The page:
Sunday, August 21, 2016

Wine Review: Bessa Valley Winery 2008 Enira

August is The Return of Bulgarian Wine Month thanks to, following up last year's original Bulgarian Wine Month!

Bessa Valley Winery 2008 Enira

To read about the fascinating history of Bulgarian wine, check out Bulgaria - Part 1: Three-Thousand Years of Wine History. To learn about the grapes, wine regions and Bulgarian wine's place in the market, read Part 2: The Current State of Bulgarian Wine. And if you'd like to see what Bulgaria's national drink is all about, find out in Part 3: Invincibility of Rakia.

This is the fourth of six reviews of Bulgarian wine this month, and the first of two by Bessa Valley Winery. Those wines by Bessa Valley are this 2008 Enira and their 2006 Enira Reserva.

The Bessi were a tribe of Thacians. The Bessa Valley within the Thracian Valley of the Thracian Lowlands is their namesake. Bessa Valley Winery was founded in 2001 when 800 properties were purchased for its creation. German Count Stephan von Neipperg, owner of Bordeaux's Chateau Canon La Gaffeliere and La Mondotte, assists with the winery's production. The Count wanted to be a part of bringing quality wine back to Bulgaria. He's quoted as saying "I’ve chosen Bulgaria because of the magnificent terroir. With Enira we revive the image of the Bulgarian wines worldwide."

Bessa Valley
The 2008 Enira is 48% Merlot, 40% Syrah, 7% Petit Verdot and 5% Cabernet Sauvignon. It's hand harvested and further hand selected on tables. Whole grapes are cold macerated for five to eight days, fermentation is done with selected yeast strains, and it's further macerated in concrete tanks for five to eight days. Then it goes through malolactic fermentation and put in oak barrels for a year of aging.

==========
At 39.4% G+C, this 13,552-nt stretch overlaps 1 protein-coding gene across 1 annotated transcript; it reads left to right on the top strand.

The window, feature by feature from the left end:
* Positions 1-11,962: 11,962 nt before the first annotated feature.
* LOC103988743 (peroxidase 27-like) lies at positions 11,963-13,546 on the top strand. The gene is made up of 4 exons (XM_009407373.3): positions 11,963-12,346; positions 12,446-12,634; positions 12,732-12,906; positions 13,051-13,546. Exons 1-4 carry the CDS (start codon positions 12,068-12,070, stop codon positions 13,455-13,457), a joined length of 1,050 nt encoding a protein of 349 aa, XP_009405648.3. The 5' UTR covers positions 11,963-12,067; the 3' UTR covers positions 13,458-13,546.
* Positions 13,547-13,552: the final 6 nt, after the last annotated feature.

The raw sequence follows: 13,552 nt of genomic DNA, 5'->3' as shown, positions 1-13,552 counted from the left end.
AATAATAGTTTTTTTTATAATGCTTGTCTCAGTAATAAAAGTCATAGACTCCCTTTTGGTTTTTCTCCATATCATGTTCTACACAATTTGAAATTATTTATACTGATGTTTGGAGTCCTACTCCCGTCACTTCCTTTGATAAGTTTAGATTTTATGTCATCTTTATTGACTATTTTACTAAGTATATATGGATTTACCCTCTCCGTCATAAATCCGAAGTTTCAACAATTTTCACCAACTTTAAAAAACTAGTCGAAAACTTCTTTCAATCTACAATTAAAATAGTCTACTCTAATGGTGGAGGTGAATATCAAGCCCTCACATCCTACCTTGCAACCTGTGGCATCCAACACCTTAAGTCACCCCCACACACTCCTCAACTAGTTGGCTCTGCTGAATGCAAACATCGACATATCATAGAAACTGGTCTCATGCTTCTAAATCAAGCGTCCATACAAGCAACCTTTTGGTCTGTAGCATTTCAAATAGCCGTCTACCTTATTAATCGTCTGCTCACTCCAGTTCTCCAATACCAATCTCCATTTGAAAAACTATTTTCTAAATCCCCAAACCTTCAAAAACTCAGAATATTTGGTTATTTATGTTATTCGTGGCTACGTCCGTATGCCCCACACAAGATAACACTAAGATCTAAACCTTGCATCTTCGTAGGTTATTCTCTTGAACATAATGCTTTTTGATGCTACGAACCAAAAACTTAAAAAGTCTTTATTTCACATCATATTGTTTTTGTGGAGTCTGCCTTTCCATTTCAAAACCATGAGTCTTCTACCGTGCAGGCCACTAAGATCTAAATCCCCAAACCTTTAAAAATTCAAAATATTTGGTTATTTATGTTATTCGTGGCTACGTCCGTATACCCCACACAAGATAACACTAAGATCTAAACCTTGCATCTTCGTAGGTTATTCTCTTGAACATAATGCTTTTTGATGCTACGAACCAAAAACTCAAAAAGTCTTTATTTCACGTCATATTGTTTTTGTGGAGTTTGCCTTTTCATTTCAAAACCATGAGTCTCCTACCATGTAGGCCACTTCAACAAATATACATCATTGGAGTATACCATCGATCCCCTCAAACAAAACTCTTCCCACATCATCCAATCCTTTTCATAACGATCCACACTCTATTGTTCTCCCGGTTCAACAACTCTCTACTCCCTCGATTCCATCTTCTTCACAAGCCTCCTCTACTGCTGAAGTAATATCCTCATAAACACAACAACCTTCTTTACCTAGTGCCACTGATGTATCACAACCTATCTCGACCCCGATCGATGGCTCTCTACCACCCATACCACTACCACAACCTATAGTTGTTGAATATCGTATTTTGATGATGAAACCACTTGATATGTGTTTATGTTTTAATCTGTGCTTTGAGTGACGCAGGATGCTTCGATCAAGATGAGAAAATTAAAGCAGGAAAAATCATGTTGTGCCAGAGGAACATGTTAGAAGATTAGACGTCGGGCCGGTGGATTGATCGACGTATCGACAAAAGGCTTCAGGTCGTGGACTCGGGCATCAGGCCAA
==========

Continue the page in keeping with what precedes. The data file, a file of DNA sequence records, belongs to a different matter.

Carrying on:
The color of the wine is a brick red. The nose gives a loud, primal scream of hazelnut, cassis, plum, black olive and sweat. The Merlot and Syrah work wonderfully together on the nose.

On the palate it's pretty straight forward with flavors of cassis, plum, hazelnut and just a drip of soy sauce. It's medium to full bodied, finishes with an earthy quality, and has a long lasting, saliva stripping tannin.

This wine with a ribeye steak, potatoes and asparagus would be frickin KILLER. It's not all that complex but it's solid in character and solid in structure. If I had this guy in my lineup at work I'd be luring the "I only drink Cabernet" manly-men over and talking it up. They'd love it.

It's usually $26 but, at the time of this review, it's on sale for $21. Take advantage!

Price: $26
Rating: 4/5 = Recommended (what does that mean?)

The bottle used was supplied free of charge for the purpose of this unpaid review. To have your wine reviewed follow this link.


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